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European Commission under pressure November 2001 Download PDF

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Four weeks after the US terrorist attacks, the EC published its own response to the crisis. The Commission recognised that "certain emergency measures in support of the industry" could be adopted by the member states but emphatically warned against state aid not related to the events.

The framework covered the use of existing Community law on airport slots and state aid, insurance problems, security and compensation for the direct losses from the attacks. The Commission was very keen to prevent individual initiatives by member states that would distort competition between European airlines.

The Commission restricted state aid to compensation for actual damage sustained by EU airlines during the four–day closure of US airspace by limiting the calculation of losses on transatlantic routes, and thus excluded intra–European services from the equation.

Following the abrupt cancellation of war risk cover by the entire insurance industry (under the disguise of an up to 15 fold increase in premiums), the Commission allowed member states to provide insurance coverage to their carriers, initially for one month and to the end of the year if necessary.

The Commission also considered that the needed reinforcement of security measures must be borne by the member states.

In addition, the Commission promised to examine "on a case–by–case basis" requests for exemption from competition rules on agreements between companies and concerted practices. It would give favourable consideration to "capacity co–ordination agreements designed to maintain a regular service on less frequented routes or to coordinate schedule during off–peak periods of the day."

Most controversially, the Commission said that airlines were entitled to retain their slots with grandfather status in Community airports during the summer 2002 season. The Commission also pledged "the measure could be extended to the 2002/03 season if the current situation continued into the winter 2001 season."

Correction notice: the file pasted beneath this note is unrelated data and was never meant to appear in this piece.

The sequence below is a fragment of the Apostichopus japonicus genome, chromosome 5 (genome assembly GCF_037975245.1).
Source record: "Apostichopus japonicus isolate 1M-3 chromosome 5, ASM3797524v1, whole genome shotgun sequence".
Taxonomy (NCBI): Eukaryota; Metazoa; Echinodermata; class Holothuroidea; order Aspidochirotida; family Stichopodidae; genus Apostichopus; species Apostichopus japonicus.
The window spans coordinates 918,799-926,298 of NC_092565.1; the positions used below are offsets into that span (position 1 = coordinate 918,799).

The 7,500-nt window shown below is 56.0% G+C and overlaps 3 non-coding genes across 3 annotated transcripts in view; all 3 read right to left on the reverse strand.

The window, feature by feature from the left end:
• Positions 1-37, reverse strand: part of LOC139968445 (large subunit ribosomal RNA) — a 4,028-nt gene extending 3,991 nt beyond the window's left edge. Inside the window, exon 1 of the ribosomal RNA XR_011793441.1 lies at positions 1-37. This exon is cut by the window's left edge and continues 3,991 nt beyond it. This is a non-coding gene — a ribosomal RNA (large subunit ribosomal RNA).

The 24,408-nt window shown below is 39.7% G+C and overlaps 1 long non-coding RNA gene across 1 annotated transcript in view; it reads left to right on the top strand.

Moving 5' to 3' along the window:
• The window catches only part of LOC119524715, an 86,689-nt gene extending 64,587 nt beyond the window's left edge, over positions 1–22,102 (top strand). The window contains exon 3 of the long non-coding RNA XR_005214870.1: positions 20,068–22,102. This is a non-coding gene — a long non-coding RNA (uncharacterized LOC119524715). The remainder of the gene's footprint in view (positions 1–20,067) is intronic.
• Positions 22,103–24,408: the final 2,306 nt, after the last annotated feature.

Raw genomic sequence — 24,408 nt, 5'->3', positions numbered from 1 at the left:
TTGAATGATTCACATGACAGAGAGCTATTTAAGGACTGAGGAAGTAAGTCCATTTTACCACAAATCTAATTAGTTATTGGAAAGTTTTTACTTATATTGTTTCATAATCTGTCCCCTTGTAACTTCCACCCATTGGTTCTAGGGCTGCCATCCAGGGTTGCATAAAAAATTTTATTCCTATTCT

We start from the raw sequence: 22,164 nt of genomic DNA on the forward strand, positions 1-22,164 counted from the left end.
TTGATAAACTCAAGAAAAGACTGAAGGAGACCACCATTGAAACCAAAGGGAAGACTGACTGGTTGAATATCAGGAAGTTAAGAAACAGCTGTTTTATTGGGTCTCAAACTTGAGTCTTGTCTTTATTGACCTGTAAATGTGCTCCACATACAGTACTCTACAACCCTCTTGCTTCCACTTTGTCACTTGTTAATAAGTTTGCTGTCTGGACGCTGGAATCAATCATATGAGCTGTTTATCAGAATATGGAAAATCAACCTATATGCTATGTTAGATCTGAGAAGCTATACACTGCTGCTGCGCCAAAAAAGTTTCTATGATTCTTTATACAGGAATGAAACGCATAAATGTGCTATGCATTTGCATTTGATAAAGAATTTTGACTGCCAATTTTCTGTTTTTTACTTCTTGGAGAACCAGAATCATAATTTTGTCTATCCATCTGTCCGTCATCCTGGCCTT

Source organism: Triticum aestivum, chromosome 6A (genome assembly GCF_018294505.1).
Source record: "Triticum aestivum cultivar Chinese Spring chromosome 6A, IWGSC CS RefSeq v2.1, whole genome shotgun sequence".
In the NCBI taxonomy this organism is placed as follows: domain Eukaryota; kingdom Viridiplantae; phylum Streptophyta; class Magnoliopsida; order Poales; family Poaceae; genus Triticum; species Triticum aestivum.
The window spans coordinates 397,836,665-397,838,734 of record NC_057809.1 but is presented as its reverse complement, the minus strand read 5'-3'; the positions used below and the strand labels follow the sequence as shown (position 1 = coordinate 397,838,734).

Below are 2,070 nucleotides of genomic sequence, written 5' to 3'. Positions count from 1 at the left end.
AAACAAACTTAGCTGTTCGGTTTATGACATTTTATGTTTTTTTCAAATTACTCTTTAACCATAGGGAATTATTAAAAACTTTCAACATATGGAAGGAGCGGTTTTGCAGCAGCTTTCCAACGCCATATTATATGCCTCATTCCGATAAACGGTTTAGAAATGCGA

At the same time, the Commission reminded Community airlines that it should not lose track of the need to "restructure and consolidate". The events of September 11 indeed stressed the need to move forward.

The response from Europe’s main carriers to the Commission framework has been less than enthusiastic. Although most of the original demands made in September by the AEA were met, the strict ban on individual state aid raised cries of outrage in many capitals.

Against this backdrop of firm opposition, only one member state, Belgium, has so far been allowed by the Commission permission to grant state aid to its national carrier Sabena. That this final gesture will not save Sabena — expected to go into bankruptcy during the first week of November — will not quench the appetite for aid in other states.

The convoluted reasoning of the Commission for allowing the Sabena case to go through became clear when it later turned down the Irish government request on behalf of Air Lingus: "A company has to be subject to a suspension of payments by a court to be eligible for a bridge loan."

Swissair indeed received a large contribution from the Swiss government in such circumstances but in any event, because the bilateral treaty between Switzerland and the EU has not been ratified yet, it is not clear whether the Commission can object to it.

Usually, it is the bane of the Commission that it is long on good intentions and short on political support from the member states. This has not been the case in the present aviation crisis. The member countries came out strongly in support of the Commission in mid–October. Already under pressure to meet the Community’s budget criteria in the current economic climate, the states are probably less than anxious to compete in dolling out aid to their national carriers.

Yet as the crisis deepens, the airlines inevitably have become more vocal in claiming that more must be done to help them. It was at first a minority of countries — France Italy and Ireland, not to forget Belgium — that called for government aid. The German government has been staunchly opposed to state aid to Lufthansa, as was the airline itself. That Germany maintains this policy is very important for the EC.

The call for consolidation by the Commission is a little disingenuous. The legal framework is simply not there. International ownership and control rules are a formidable obstacle to consolidation. member states too are not wholly innocent. By refusing a mandate to the Commission to represent all EU airlines vis-à-vis the rest of the world, particularly the US, European states make consolidation all the more difficult, if not impossible.

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